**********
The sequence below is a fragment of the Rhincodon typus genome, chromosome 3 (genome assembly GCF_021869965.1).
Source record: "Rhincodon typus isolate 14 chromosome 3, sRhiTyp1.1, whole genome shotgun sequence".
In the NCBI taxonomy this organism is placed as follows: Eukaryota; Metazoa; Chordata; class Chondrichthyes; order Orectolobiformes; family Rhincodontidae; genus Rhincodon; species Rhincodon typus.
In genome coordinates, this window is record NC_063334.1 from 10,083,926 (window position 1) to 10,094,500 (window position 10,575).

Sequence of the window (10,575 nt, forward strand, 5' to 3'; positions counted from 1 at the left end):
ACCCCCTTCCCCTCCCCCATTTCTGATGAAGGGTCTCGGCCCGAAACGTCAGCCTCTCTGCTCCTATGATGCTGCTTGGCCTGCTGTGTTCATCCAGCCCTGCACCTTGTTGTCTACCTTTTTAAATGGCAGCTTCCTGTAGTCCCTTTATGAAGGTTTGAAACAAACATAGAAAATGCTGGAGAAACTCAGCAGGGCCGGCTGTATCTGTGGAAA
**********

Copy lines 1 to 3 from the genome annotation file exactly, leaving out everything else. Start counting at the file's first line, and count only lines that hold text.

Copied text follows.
The sequence below is a fragment of the Rhincodon typus genome, chromosome 3 (genome assembly GCF_021869965.1).
Source record: "Rhincodon typus isolate 14 chromosome 3, sRhiTyp1.1, whole genome shotgun sequence".
In the NCBI taxonomy this organism is placed as follows: Eukaryota; Metazoa; Chordata; class Chondrichthyes; order Orectolobiformes; family Rhincodontidae; genus Rhincodon; species Rhincodon typus.